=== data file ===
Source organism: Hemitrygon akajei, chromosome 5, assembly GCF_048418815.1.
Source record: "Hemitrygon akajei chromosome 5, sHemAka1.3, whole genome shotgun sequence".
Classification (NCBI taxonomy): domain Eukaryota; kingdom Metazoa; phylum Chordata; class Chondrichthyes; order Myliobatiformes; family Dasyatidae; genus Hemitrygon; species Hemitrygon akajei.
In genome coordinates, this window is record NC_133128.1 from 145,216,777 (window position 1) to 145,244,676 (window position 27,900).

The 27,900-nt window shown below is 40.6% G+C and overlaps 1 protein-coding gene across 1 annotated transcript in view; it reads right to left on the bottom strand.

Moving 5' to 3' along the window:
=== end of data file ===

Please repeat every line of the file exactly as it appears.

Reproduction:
Source organism: Hemitrygon akajei, chromosome 5, assembly GCF_048418815.1.
Source record: "Hemitrygon akajei chromosome 5, sHemAka1.3, whole genome shotgun sequence".
Classification (NCBI taxonomy): domain Eukaryota; kingdom Metazoa; phylum Chordata; class Chondrichthyes; order Myliobatiformes; family Dasyatidae; genus Hemitrygon; species Hemitrygon akajei.
In genome coordinates, this window is record NC_133128.1 from 145,216,777 (window position 1) to 145,244,676 (window position 27,900).

The 27,900-nt window shown below is 40.6% G+C and overlaps 1 protein-coding gene across 1 annotated transcript in view; it reads right to left on the bottom strand.

Moving 5' to 3' along the window: